Apple iPod Classic
In a metal mood
This is a shame because - Cover Flow aside - it remains a good UI, and most of the changes are improvements. The album cover slideshow on the main menu is a gimmick, but the use of icons is smart. Visit the Settings menu, for example, and as you scroll down through the options, the graphic changes to give a handy visual read-out of the setting so you can immediately see what the setting is without having to go a further step into the menu structure.
Apple's iPod Classic UI: CoverFlow aside, it's a good interface
The EQ setting image, for example, show you exactly where the sliders have been set. Move through the EQ sub-menu and you'll see precisely how they'll be changed if you apply a given pre-set. We also liked the new storage status screen, which takes the capacity read-out from iTunes and displays it on the iPod, with coloured blocks on a white bar showing you how much of your player's hard drive is loaded with audio, video, photo and other files. Press the centre button and all this slides off to the left, replaced by a list of the number of songs, videos, photos, contacts and so on that you've stored on your iPod. Click again to show the iPod's serial number.
Expect this to come into its own on the iPod Touch when you're going to need to know how much free space you have before downloading content over its Wi-Fi connection direct to your player.
Not that you really need it here, when you've a choice of 80GB or 160GB of storage. These capacities are a real boon. The Classic supports all the formats the previous generation of iPod could handle, but now there's space to start using the compressed but full quality, lossless formats. Mike Oldfield's Tubular Bells, for example, lasts almost 49 minutes and in 128KBps MP3 takes up 45.5MB. Using the Apple Lossless format, the album takes up 233.8MB - room enough for five copies of the MP3 version.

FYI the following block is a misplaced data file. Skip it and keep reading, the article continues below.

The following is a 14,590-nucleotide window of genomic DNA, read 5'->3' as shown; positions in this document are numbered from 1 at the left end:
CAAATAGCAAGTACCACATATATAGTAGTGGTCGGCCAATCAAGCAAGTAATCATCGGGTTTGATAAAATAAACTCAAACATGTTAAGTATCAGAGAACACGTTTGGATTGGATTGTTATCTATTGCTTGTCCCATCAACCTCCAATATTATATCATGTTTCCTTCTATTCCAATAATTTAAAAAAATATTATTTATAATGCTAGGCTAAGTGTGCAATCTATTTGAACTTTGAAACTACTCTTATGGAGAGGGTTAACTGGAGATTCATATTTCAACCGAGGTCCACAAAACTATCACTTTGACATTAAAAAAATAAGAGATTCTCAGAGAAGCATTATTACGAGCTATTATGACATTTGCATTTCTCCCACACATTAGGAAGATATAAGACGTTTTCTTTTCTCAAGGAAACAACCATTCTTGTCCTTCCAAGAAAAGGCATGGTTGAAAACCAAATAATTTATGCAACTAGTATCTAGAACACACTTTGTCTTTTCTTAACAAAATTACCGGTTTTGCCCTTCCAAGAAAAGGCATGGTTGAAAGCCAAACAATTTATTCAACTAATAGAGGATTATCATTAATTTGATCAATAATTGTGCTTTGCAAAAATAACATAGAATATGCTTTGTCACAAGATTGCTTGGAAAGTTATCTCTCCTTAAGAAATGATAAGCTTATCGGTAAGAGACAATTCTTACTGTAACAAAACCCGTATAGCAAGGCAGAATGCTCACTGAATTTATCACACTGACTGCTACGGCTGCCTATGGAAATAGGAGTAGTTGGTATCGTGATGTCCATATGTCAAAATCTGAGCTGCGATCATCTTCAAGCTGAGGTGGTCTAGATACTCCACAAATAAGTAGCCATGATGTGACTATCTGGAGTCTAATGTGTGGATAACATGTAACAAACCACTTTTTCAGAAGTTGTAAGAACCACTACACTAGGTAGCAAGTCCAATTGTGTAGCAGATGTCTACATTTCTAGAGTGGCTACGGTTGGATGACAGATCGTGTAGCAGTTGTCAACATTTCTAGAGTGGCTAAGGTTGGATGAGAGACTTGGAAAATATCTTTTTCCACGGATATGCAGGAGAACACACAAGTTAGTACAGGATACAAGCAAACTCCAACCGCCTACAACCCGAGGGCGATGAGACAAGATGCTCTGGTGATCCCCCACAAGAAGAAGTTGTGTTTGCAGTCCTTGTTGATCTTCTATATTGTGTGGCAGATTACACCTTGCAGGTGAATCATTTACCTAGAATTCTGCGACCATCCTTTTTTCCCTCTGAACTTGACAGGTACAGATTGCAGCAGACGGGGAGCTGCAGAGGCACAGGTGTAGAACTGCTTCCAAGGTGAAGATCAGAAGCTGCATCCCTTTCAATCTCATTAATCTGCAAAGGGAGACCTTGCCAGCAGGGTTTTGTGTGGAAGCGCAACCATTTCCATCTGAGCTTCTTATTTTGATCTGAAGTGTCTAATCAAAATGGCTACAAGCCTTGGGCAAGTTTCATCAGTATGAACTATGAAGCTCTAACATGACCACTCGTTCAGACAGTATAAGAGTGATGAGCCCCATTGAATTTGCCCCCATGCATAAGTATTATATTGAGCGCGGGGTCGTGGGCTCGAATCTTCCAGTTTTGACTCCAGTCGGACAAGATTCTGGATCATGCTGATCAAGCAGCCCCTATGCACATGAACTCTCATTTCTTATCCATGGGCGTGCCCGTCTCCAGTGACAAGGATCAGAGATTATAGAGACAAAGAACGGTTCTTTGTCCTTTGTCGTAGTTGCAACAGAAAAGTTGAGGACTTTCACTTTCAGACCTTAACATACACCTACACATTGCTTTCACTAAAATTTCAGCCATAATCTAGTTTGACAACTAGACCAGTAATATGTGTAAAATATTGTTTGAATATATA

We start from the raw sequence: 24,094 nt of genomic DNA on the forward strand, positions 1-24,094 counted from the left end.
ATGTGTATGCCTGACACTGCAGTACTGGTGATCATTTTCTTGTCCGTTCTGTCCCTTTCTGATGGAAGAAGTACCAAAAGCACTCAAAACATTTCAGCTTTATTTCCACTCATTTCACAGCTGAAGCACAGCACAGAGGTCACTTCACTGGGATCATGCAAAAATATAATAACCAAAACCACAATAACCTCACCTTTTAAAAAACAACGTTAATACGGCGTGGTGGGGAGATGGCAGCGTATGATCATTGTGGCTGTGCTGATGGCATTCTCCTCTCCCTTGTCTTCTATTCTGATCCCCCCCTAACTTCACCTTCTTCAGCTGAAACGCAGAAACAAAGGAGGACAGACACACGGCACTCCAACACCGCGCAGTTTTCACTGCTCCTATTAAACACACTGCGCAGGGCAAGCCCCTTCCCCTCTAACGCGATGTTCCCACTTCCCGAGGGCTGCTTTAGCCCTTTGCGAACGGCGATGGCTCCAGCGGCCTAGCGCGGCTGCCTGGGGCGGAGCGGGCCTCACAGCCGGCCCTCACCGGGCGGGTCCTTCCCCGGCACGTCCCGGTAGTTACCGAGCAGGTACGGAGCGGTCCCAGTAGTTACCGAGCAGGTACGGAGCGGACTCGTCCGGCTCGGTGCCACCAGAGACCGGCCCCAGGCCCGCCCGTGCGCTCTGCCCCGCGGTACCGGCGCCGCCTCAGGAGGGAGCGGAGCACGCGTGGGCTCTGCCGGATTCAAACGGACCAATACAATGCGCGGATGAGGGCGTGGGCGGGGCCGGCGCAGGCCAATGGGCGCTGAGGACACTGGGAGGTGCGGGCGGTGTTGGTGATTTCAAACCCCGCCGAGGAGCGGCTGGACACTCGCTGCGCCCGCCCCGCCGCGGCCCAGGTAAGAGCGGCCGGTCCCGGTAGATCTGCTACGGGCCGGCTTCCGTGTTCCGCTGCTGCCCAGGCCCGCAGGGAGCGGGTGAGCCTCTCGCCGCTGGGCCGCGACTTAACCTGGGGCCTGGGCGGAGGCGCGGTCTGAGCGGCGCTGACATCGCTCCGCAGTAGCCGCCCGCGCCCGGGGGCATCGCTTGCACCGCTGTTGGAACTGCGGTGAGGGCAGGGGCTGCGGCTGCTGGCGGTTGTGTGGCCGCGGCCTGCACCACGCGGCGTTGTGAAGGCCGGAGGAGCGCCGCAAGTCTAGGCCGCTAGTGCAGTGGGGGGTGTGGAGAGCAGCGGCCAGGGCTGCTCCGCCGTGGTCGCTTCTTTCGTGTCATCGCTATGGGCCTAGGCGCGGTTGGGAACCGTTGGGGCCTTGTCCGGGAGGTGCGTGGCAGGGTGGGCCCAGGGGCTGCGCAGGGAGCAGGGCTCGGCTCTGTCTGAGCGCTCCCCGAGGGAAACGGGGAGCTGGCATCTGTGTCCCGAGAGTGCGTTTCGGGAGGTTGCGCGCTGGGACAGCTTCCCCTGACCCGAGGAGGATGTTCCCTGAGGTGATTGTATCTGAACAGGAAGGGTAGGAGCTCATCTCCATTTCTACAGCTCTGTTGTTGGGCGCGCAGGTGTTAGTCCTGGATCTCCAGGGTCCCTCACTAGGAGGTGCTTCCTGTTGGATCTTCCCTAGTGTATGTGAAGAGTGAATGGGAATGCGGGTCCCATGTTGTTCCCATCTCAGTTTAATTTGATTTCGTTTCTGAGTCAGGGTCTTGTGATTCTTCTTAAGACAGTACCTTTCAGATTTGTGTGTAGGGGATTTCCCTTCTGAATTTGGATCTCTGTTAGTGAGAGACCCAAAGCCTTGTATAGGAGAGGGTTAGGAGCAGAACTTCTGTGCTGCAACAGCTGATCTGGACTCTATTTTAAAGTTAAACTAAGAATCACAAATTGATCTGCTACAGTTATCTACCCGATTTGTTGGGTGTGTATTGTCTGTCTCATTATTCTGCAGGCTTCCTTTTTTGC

There was a time was when storage limitations meant that the trade off between capacity and sound fidelity would have favoured MP3, but since the 160GB Classic can hold around 650 Lossless albums, now you can take your collection with you and have it delivered in true CD quality.
Apple's iPod Classic UI: sub-menus slide in
Or you can store 200 hours of H.264-encoded video at 640 x 480 - more if you encode at 320 x 240, the Classic's actual screen size. Even the 80GB model can hold 100 hours of 640 x 480 video or 330-odd Lossless albums. Video playback is smooth, and the picture crisp and bright on the Classic's nice display. For video, we'd prefer a bigger screen - enter, again, the iPod Touch - but this one's not bad for occasional viewing.
Incidentally, the 160BG is the better value product: you pay £1.43/$2.18 for each gigabyte, whereas the 80GB model charges you £1.99/$3.11 per gig.
Sponsored: 2016 Cyberthreat defense report